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Toronto, June 4, 2021

In the latest survey from The Business Monitor, Canadian executives were asked the likelihood of the COVID outbreak being contained and safely returning to normal activities over the next 12 months. This question was asked in October and December of 2020, and again in April 2021. Optimism over a return to normality has more than doubled since October. However, opinions are equally divided on likelihood, with most business leaders only cautiously optimistic.

Optimism about a return to normality is growing slowly.

Optimism over a return to normality has more than doubled since October, albeit still below a quarter of business leaders. Most are at least cautiously optimistic on a return to normality, while a sizable minority remain strongly pessimistic.

Economic confidence is a strong predictor of optimism.

Business leaders who believe it will be safe to resume normal activities are notably more confident about the Canadian economy than those who are pessimistic about a return to normal. Fully one half of the optimistic group see the Canadian economy improving over the next year, while just over a quarter of the pessimistic group think likewise.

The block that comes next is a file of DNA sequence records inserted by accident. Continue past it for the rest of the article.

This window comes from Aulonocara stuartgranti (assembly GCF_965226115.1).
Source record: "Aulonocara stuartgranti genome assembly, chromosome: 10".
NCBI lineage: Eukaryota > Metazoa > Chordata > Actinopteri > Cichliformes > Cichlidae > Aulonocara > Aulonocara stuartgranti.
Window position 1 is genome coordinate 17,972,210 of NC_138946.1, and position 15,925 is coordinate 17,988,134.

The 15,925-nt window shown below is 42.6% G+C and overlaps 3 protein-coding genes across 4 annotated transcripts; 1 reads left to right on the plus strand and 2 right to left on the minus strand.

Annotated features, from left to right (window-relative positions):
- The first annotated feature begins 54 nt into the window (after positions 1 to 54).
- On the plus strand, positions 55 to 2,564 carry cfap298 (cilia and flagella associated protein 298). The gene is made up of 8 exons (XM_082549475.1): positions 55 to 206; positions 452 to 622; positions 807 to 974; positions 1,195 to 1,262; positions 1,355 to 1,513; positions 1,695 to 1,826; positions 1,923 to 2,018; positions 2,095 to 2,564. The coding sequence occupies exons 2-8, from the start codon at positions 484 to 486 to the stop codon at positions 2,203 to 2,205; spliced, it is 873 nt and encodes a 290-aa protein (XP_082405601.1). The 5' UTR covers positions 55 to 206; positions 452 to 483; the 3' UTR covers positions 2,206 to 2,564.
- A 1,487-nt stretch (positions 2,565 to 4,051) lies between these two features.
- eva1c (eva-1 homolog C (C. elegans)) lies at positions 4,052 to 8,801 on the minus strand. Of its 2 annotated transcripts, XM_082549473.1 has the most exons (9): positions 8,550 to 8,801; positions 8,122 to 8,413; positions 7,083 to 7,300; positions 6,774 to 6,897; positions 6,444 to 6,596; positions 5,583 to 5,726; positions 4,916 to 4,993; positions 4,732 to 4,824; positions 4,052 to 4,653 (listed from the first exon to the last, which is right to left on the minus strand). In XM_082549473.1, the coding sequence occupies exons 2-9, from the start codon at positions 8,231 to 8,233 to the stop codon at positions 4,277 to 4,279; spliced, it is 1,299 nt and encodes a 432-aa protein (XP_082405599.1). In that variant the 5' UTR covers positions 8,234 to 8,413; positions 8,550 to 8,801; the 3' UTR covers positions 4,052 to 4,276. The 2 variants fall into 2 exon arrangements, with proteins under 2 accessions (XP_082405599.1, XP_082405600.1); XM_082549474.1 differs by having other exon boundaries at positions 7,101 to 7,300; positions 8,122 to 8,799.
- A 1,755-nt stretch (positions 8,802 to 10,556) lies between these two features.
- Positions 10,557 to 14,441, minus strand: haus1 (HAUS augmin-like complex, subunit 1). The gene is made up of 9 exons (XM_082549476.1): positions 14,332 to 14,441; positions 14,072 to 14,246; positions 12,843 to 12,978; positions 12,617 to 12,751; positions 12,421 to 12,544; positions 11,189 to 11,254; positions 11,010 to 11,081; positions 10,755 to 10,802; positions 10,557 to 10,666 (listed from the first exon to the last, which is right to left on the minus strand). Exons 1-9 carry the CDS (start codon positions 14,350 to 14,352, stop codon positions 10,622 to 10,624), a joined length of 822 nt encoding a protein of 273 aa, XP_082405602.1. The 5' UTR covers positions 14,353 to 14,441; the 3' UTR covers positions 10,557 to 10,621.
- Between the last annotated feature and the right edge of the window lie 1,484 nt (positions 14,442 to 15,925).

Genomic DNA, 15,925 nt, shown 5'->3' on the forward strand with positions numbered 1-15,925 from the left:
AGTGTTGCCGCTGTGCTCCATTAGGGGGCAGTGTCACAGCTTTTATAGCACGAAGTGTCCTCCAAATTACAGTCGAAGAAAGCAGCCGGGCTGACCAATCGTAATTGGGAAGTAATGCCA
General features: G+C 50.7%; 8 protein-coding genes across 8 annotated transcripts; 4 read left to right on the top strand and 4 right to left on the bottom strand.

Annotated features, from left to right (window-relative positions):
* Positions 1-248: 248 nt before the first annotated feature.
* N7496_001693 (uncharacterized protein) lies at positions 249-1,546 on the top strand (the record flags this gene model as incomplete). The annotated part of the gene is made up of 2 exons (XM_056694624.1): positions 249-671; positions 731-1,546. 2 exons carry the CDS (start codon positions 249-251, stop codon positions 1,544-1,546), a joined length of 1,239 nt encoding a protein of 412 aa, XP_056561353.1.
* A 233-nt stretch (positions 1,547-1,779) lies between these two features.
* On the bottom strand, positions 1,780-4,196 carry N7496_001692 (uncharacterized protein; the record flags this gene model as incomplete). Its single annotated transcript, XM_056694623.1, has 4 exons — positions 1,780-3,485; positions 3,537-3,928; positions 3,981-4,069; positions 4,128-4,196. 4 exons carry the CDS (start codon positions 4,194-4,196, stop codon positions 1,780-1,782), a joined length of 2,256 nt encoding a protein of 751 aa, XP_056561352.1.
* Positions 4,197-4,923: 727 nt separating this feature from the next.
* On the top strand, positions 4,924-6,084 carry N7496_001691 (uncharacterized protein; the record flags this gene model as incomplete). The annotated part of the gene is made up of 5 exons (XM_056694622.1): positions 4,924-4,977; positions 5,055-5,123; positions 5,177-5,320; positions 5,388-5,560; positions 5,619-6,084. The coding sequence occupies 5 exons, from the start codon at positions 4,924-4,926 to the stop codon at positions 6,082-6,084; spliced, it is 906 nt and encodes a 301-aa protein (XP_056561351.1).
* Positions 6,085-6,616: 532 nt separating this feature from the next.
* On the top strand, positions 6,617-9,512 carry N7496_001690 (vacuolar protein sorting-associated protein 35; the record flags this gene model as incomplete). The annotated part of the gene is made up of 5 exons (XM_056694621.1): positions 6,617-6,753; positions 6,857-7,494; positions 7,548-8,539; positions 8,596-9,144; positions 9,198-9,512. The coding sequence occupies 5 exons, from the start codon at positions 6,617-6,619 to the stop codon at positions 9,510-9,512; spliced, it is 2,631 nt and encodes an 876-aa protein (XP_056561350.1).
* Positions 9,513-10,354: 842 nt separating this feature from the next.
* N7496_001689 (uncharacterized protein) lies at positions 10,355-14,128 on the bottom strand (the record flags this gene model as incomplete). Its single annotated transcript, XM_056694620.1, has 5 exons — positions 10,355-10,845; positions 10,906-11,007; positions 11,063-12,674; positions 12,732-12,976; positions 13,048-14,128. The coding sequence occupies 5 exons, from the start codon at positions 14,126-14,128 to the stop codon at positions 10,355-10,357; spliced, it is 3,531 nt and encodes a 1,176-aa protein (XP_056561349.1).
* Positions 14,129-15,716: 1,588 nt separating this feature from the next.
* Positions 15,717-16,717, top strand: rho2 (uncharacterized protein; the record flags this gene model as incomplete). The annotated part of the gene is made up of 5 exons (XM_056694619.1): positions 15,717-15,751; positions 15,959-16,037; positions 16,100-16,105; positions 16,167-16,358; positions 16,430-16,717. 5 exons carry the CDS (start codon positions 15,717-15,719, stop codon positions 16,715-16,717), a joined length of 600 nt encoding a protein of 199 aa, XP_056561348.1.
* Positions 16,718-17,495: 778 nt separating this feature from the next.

Business confidence is also closely tied to expectations for returning to normal.

Canadian executives who expect a return to normality are also substantially more confident about their business prospects, with more than half saying their economic outlook will improve over the next year. On the other hand, business leaders who believe a return to normality is unlikely are much less confident in their business outlook.

Very few of those optimistic about going back to normal do not expect a full recovery.

In keeping with the higher economic and business confidence of those expecting a return to normality, only a tiny minority (7%) do not expect their organization to fully recover to pre-covid conditions.